Thursday, December 06, 2007

Mass Effect: First Impressions

I finally got my hands on the new sci-fi, tactical RPG, Mass Effect; the game many view as the spiritual successor to Bioware's other sci-fi epic, Knights of the Old Republic (KOTOR). And after having played a decent amount (about 12 hours of play time, and 15 if you counting reloading), I'm finally starting to "get" this game.

To everyone who enjoyed KOTOR, this has every bit of role-playing charm that that game offered, despite the lack of a Star Wars license. Having said that, you should be aware of its stark differences in combat. While KOTOR was billed as a turn-based, yet optionally real-time RPG, Mass Effect is much more the latter. You can still pause the game, but only to issue each party member to use an offensive/defensive power. None of these actions can be queued up and you have very limited influence over the movement of your other party members. After I had a few battles under my belt, I discovered that I was approaching the combat all wrong. If you look at it as more of a tactical shooter withRPG elements, you'll find yourself reloading your saved game much, much less.

Just as BioShock straddled the shooter genre line, so too does Mass Effect. For starters, you actually need to utilize cover. Don't worry, it's placed everywhere, with loads of crates and rectangular-shaped rocks. But instead of the "stop 'n pop" Gears of War gameplay, you'll need to strafe behind cover like in most other FPS games. Shields also work very similarly to those found in Halo, where you're can simply wait behind cover for them to reactivate. Circle strafing during the vehicle combat is also quite useful. For example, you fight your fair share of giant, Dune-inspired, sand worm creatures, and this tactic seems to work every time. But like I said, this game has it's fair share of RPG elements, though most of them won't hit full stride until you unlock more of the Biotic and Tech powers (let's just call 'em what they are.. Force Powers). Now that I'm at a much higher level, the combat has improved significantly over what I started out doing in the game's prologue.

The game does have some issues (namely, technical problems), most of which can be read about here. But my main problem with the game stems from the its failure to simply teach me how to play it. I'm not looking for a mandatory boot camp segment that holds my hand, but I was hoping for something more akin to Oblivion's brilliant first hour of play. Since you're being introduced to a huge game world with rather complex gameplay, I'd hope for a few pointers now and then. Instead I end up having to hunt through the manual or painfully learn the game's systems through trial and error. For example, the first time you come to a locked storage container, the game tells you little about how to overcome this obstacle. I must have reloaded my save 5 times trying to figure out that you needed to tap each face button fairly quickly to match the onscreen buttons. I also couldn't understand why I could only useMedi-Gels (ie: health packs) sometimes and other times I couldn't. Since there was no tooltip or visual cue on the HUD to inform me, it wasn't until I was 10 hours in that I learned they had a 60 second cooldown timer. I admit, the game does a great job documenting lots of information on the various alien races, technology, and history of the game world. However, I wish some of that effort was actually spent on helping the player learn how to play the game as well.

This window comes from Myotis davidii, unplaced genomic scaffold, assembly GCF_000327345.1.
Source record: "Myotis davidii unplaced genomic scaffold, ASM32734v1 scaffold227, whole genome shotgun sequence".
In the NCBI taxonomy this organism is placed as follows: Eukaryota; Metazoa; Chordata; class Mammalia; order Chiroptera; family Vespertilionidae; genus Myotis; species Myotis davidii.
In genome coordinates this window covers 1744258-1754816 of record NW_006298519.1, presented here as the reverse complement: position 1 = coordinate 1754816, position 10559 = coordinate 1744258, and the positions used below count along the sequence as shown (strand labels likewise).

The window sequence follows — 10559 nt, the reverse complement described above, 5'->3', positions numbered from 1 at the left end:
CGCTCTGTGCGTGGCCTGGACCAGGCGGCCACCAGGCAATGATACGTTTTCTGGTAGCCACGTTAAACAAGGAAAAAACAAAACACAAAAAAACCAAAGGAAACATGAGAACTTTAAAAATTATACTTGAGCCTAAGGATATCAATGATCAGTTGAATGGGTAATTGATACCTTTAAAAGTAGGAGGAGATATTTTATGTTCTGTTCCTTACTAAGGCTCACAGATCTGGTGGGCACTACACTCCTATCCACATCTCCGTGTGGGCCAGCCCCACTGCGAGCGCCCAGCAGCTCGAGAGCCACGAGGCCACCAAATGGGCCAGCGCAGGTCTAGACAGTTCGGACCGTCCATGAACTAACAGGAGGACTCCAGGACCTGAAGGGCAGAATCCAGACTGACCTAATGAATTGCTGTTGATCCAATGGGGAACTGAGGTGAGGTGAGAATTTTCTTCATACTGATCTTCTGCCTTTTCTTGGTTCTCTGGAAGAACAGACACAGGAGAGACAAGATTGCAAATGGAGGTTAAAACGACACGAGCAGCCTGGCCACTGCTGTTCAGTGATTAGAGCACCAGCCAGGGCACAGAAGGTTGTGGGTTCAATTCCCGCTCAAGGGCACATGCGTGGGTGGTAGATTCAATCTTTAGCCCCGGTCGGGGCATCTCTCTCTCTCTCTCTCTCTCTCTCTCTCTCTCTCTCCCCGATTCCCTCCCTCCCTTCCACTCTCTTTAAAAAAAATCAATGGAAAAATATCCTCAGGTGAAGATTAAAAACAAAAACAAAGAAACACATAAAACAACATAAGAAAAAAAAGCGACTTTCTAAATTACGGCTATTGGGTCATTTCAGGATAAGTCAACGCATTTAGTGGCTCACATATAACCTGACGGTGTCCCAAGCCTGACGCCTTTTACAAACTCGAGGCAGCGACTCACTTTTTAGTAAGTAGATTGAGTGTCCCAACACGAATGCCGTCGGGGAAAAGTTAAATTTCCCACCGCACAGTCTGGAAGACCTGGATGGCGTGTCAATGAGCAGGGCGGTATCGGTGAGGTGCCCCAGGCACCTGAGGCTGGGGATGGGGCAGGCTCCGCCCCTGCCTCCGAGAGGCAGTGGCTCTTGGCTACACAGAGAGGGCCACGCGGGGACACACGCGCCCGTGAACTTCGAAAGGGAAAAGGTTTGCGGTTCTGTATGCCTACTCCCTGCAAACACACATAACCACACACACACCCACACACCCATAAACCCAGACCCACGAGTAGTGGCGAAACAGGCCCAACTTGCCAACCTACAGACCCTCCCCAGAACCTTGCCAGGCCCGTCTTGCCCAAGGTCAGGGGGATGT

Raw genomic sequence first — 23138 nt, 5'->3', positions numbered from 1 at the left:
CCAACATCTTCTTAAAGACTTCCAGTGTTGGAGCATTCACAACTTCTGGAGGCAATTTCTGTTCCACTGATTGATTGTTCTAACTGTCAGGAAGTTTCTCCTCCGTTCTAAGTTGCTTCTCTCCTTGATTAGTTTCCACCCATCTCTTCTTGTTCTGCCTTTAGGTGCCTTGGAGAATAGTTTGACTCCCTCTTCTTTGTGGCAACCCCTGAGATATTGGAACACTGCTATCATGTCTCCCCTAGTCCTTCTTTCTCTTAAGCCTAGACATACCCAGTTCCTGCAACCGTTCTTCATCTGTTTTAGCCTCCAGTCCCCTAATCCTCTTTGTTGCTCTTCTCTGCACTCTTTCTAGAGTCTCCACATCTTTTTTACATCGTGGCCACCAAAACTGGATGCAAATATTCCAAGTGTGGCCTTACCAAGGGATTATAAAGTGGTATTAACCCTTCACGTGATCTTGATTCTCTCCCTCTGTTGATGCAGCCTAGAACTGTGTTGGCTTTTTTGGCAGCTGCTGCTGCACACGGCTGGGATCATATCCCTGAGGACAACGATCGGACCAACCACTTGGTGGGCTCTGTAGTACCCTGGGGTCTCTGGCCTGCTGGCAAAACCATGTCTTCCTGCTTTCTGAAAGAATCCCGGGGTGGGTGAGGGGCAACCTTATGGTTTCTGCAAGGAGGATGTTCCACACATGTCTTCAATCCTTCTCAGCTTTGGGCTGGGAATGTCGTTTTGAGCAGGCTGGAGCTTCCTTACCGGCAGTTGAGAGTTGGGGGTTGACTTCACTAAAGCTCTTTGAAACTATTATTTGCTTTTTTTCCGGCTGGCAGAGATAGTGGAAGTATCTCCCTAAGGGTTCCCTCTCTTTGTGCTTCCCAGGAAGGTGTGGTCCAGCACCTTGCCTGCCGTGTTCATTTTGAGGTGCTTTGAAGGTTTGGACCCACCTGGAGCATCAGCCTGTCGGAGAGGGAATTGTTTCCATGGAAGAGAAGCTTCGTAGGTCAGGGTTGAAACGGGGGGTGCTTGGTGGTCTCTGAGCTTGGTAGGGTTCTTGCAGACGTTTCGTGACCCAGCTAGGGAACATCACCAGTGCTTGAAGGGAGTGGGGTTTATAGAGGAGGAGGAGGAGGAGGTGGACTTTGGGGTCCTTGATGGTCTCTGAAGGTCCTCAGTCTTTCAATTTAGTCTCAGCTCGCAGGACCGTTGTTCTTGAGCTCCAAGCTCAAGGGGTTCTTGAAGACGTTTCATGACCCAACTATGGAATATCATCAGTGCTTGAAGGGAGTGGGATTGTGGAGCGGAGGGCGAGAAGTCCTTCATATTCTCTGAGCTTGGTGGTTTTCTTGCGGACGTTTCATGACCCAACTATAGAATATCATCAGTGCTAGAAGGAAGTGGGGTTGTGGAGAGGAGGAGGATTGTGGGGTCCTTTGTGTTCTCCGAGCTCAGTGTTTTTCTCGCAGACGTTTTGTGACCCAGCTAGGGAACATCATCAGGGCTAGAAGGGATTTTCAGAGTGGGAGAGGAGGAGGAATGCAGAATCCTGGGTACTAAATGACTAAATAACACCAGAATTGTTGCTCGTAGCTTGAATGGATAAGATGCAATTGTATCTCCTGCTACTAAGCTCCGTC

The nice part about this flaws is they're immediately overlooked once you've played enough of the game to understand the ins and outs. I'm well into the main story arc now, and it's been one of the best gaming experiences I've had this year. I'm already thinking about how I'll play it differently as a Renegade (ie: Dark Side) character on my second playthrough. So if you own a 360, you enjoy deep and engrossing gameplay, and don't mind a bit of a learning curve, then this is a must-buy, much like I'd say Super Mario Galaxy is a must-buy for all those Wii owners who are tired of playing Wii bowling. Even as I write this, I'm thinking I could be leveling up my party and exploring some uncharted worlds like a bad-ass Jedi Knight.. I mean Spectre.

If that didn't sell it for you.. How about a tastefully done alien love making scene?

A few other things to note:

+ New game plus
+ Absolutely gorgeous visuals
+ Huge game world
+ Lesbian romance
+ Brilliant voice acting and dialogue

- Money not very useful
- Most off-world side quests aren't too interesting
- Lots of loading, lots of pop-in graphical problems
- Inventory system could use a tweak


CresceNet said...
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